By Cheri Jacobus - 11/18/11 07:32 PM EST
That Newt Gingrich’s detractors and the media are doing their level best to find fault and scandal in his advisory role with Freddie Mac is good news. That after soaring to top-tier status in the polls in his quest for the GOP presidential nomination this paper tiger is all they can muster in the expected and routine takedown tradition of bare-knuckle politics is a sign the former Speaker of the House may be in pretty good shape. That former Massachusetts Gov. Mitt Romney and the former Speaker are the two giants in the race at this point is an indication the Republican primary voters are executing due diligence in a process that is working. Both men have earned their spots against some very talented other candidates in the field, with voters putting each man and woman under the microscope and making them jump through hoops without apology.
The greatest fear Democrats have in Newt Gingrich is that as a well-known quantity, his negatives have long been documented, and yet he’s gained traction in spite of them. Like Romney, Gingrich is enjoying success due to debate performances, credibility and experience — all of which seem to be incrementally gaining the trust of not just Republican primary voters, but the general-election-voting population as well, according to polls.
After a rock-star, teleprompter, cool, put-my-face-on-a-T-shirt President Obama who has disappointed his base (including the media) and has us white-knuckled with his frightening level of incompetence as we cringe at his foreign-policy ineptness, his monthly release of sky-high unemployment numbers and reckless wasteful spending, it would appear the country is hungry for some sober leadership. We are waiting to exhale. The GOP is serving up candidates who can facilitate that blessed relief.
Just as Mitt Romney seems reluctant to gratuitously slam his fellow candidates, treating them more as colleagues and comrades in arms (one gets the impression that being tough while remaining a gentleman is in his DNA), Newt Gingrich, too, shows respect and even support for the others on the debate stage. The media is perplexed, viewing it as some sort of inexplicable strategy, or perhaps a trick. They’re forgetting who Newt is. He doesn’t need to ingratiate or indemnify himself to the others. One would be hard-pressed to find him offering gratuitous praise for … well, anyone. Perhaps ever.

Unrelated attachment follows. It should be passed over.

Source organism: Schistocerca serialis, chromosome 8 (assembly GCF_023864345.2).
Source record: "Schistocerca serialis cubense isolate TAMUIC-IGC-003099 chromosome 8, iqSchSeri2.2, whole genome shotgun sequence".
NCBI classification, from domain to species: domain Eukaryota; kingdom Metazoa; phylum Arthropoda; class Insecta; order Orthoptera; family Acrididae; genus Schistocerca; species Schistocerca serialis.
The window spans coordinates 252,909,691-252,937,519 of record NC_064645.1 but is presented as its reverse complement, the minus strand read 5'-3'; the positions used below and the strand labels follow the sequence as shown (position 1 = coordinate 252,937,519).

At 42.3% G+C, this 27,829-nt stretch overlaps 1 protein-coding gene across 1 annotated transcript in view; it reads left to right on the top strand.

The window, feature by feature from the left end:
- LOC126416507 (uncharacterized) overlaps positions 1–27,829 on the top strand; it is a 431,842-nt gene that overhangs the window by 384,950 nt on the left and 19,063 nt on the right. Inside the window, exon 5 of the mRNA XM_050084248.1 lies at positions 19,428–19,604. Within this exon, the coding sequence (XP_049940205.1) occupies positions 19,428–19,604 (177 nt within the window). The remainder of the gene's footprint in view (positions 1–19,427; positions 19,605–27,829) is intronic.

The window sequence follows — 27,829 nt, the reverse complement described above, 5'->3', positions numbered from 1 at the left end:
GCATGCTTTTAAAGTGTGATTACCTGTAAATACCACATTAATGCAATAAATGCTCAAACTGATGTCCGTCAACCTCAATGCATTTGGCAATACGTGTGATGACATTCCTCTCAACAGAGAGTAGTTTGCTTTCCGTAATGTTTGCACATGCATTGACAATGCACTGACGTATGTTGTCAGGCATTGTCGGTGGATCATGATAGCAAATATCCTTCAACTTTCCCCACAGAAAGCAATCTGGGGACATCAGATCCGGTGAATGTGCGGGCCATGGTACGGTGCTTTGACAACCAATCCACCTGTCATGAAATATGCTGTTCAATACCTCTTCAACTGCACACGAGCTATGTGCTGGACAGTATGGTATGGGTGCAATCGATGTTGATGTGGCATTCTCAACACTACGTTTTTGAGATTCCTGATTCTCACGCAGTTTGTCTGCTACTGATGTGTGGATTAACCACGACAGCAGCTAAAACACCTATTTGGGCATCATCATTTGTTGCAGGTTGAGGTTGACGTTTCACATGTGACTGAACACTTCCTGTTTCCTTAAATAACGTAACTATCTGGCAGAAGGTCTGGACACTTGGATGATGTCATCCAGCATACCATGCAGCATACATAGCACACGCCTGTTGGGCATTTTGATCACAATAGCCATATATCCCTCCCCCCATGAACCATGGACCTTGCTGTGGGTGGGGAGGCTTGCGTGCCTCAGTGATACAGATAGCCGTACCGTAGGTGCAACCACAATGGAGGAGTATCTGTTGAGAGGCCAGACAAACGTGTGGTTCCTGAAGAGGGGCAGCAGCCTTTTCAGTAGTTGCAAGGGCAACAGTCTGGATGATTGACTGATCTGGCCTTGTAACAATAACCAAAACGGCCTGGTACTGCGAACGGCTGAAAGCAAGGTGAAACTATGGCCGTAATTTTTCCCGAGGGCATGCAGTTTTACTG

Newt Gingrich has spent the better part of his political career recruiting, training and supporting GOP candidates he believes in, building the historic GOP House majority in 1994 with more than 70 new members, and is credited with losing not a single GOP incumbent to a Democrat that year. He is responsible for training countless political operatives (in the interest of full disclosure, I am a 1988 graduate of his now-defunct American Campaign Academy, an intense 10-week campaign-management program dubbed “the West Point of politics” by Newsweek). While he will respectfully disagree on policy issues, it would seem anathema to who Gingrich is to criticize another Republican without good cause. He just isn’t wired that way. He’ll put his best foot forward, garnering superior results with superior intelligence, rather than tear apart a primary opponent, preferring to hold his fire for Obama — whether he is the GOP nominee or not.
Whether the eventual nominee is Romney or Gingrich, each makes the other a better candidate. The GOP has a number of individuals who meet the standard of excellence the nation deserves in terms of experience, intellectual depth, mature common sense and credibility, to varying degrees. Romney and Gingrich are on that list. Condoleezza Rice, Mitch Daniels and Chris Christie are on the list. While Democrats have a bench with potential in terms of the same intellect, experience, etc. (even if I disagree on most policy issues), which includes Hillary Clinton, Russ Feingold and perhaps a few others, Barack Obama is not, in my view, in that league. Most Democrats know this, yet are stuck with him. After next November, the rest of us don’t have to be.